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Biotechnology

AI-based digital assistants making their voices heard

Google, Amazon and now Line seek partners in global pushes

Users can interact with Amazon's Alexa intelligent personal assistant via the Echo Dot.

BARCELONA, Spain -- There is a battle heating up in the new market for voice-operated digital devices empowered with artificial intelligence.

That was one of the takeaways from the Mobile World Congress, which just ended its run in Barcelona and dubs itself the world's largest gathering for the mobile industry.

The smart speakers released first by Amazon.com and more recently by Google are pioneering examples of this new breed of AI-empowered intelligent gadgets.

Now the two companies are working to convince other manufacturers to adopt their technologies. And soon, they also will have to contend with Japan's messaging app provider Line, which plans to enter the market this summer.

All three companies are hurrying to build a strong foundation for a market that is projected to grow 52% in volume and 36% in value to reach sales of 4.5 million units worth $600 million this year, according to a forecast by the Consumer Technology Association.

Google launched its own smart speaker equipped with AI technology last fall.

Google's AI-empowered, voice-activated intelligent device is called Google Assistant. The company debuted its own Google-brand smartphone and a smart speaker equipped with the technology last fall. Now it is looking to broaden the Google Assistant universe to include the products of other companies.

Google Senior Vice President Rick Osterloh clarified that strategy at the Mobile World Congress, saying Google would provide the technology to other companies, not just for smartphones but for other gadgets as well.

One of these partners will be LG Electronics of South Korea, which last month said it plans to use Google's voice-activated AI in its smartphones.

In forging partnerships, Google is hurrying to catch up with Amazon, which released a voice-activated intelligent speaker system based on its Alexa intelligent personal assistant in 2015.

Amazon has already sold more than 5 million units of its smart speaker system, and now the company is looking to broaden its partnerships for Alexa. In January, it said it would provide Alexa to LG Electronics for intelligent refrigerators that can restock themselves by ordering foods for delivery from Amazon.

Stepping into the fray this summer will be Line, which plans to release a smart speaker in Japan and South Korea equipped with its own intelligent personal assistant dubbed Clova. This speaker, like the offerings from Amazon and Google, will understand spoken commands to control appliances in the home, read the news and the like.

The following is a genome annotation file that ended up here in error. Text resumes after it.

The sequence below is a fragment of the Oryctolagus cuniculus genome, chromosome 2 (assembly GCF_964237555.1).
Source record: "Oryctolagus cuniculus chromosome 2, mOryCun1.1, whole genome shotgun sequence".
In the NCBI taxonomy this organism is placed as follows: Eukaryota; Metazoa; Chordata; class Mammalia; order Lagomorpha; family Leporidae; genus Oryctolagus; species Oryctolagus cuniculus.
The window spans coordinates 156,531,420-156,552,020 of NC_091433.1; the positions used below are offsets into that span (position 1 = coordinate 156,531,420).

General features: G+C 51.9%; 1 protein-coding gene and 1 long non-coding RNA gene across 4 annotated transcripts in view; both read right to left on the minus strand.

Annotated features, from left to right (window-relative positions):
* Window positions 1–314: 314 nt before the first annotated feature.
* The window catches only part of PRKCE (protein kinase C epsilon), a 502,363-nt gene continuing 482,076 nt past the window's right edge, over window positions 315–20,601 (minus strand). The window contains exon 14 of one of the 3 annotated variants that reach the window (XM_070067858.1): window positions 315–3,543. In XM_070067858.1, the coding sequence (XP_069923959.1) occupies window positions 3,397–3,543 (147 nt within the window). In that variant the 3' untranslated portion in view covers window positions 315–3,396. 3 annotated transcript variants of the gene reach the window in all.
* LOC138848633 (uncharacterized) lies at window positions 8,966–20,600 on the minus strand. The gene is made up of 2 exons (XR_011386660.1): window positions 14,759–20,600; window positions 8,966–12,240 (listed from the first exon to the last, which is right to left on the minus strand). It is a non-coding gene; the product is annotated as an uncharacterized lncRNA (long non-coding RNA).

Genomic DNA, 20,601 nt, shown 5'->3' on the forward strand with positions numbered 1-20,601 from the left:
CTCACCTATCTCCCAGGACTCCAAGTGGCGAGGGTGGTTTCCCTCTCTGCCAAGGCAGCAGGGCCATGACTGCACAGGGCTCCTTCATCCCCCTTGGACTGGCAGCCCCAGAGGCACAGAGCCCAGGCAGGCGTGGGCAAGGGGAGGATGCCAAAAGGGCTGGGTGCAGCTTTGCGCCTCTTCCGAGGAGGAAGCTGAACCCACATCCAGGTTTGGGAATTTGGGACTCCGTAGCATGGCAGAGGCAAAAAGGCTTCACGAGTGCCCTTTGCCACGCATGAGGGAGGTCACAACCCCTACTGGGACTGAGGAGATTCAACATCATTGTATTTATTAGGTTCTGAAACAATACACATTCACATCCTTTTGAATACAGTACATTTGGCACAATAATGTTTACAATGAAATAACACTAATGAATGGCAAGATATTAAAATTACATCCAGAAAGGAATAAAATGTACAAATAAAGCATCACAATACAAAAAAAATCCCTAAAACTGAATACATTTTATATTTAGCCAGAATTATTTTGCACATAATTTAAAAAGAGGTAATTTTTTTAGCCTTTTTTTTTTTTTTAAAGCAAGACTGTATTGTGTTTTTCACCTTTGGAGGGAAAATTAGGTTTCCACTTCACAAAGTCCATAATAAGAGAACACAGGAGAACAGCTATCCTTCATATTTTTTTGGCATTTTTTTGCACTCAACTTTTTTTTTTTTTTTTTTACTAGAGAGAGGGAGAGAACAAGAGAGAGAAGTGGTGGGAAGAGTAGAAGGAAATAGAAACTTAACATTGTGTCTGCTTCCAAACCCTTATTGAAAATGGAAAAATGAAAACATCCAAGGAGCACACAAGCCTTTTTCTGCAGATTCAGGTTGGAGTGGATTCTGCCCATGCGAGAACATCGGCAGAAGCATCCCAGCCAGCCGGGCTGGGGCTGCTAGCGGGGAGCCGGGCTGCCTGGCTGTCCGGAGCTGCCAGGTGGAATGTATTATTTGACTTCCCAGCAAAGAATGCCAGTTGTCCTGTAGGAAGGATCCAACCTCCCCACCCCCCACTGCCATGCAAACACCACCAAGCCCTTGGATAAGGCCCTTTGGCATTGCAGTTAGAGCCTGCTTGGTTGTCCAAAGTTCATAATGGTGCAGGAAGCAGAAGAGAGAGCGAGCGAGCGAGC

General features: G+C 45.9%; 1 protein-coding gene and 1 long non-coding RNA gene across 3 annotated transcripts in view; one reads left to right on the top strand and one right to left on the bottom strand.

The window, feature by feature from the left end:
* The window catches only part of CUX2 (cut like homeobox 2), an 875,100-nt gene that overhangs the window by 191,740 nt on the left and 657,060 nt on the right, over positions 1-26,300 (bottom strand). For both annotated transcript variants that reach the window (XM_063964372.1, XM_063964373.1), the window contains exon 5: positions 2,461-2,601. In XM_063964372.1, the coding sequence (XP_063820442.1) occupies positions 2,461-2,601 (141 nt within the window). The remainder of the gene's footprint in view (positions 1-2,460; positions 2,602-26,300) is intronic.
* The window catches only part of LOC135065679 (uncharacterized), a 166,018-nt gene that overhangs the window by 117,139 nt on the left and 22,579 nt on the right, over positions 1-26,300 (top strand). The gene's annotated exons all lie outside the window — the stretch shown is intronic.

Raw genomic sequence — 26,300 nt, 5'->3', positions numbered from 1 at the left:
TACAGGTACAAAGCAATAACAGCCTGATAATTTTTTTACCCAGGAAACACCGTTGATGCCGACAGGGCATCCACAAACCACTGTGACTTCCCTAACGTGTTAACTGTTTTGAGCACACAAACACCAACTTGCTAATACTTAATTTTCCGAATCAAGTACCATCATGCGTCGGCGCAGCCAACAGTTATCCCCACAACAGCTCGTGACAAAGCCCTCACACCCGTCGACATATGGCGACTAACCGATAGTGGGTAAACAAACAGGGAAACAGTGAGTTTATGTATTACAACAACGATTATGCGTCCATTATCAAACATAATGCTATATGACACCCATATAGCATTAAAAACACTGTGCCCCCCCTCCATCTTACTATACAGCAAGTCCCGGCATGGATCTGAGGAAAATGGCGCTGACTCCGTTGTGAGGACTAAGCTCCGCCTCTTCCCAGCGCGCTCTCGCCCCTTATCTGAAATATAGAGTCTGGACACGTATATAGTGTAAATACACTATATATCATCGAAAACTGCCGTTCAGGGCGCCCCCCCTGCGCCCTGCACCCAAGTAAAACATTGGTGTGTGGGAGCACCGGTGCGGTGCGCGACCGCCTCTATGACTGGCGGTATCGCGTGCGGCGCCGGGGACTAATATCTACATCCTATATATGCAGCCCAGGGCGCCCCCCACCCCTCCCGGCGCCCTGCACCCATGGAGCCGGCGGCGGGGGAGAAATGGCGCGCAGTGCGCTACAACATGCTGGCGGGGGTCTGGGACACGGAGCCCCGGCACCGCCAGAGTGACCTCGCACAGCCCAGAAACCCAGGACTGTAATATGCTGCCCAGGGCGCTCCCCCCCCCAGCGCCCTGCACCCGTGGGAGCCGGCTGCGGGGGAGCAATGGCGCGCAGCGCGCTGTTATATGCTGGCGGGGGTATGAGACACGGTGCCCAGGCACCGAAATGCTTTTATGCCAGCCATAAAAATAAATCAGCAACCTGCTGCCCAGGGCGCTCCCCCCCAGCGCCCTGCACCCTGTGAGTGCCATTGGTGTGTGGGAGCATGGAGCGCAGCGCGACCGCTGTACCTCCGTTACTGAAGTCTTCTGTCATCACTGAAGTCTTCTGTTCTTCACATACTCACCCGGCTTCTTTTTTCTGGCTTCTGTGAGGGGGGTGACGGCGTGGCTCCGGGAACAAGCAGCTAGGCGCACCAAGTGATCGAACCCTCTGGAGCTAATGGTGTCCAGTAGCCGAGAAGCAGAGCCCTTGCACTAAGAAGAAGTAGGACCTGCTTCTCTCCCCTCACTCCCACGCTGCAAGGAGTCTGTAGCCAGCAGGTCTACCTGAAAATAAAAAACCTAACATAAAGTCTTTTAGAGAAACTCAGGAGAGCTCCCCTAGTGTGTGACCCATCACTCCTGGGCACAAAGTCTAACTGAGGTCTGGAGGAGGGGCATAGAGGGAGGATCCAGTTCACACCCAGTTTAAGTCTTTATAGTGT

In addition to this smart speaker, Line is partnering with companies like LG, Sony Mobile Communications, and toy maker Tomy to embed Clova in a range of products.

Line hopes to set itself apart by offering AI technologies that support Asian languages. Toward that end, it is working with parent company Naver of South Korea to hire hundreds of people with AI experience over the next three to five years.

The more data an AI can collect, the smarter it can get. That suggests the key to success is how widely these companies can broaden their partnerships and maximize their users. Motorola decided to use Alexa for its new smartphones, and the decision was based on that fact that Amazon has a greater market share than Google, according to a senior director at Motorola Mobility.

In Japan, AI is missing in action.

The world's appliance makers have begun actively incorporating artificial intelligence into their products. For example, the top-of-the-line home vacuum robots from U.S. maker iRobot and British maker Dyson come equipped with AI to map the rooms in the house and figure out the best cleaning route to take.

But Japan's appliance makers are not part of this trend. In fact, they are noticeably late to the AI party.

Sharp debuted a toaster oven in 2016 that can recognize speech and make menu suggestions, but that is not an example of the use of AI. The oven simply accesses a database and suggests menus.

"The development costs are high, and it is hard to convey to consumers the advantage of introducing AI," explained one industry insider.

The leading Japanese appliance makers instead are focusing their efforts on product lines that incorporate communications capabilities so people can control them from their smartphones.

Panasonic, for example, has debuted air conditioners with this feature, and Mitsubishi Electric offers rice cookers.

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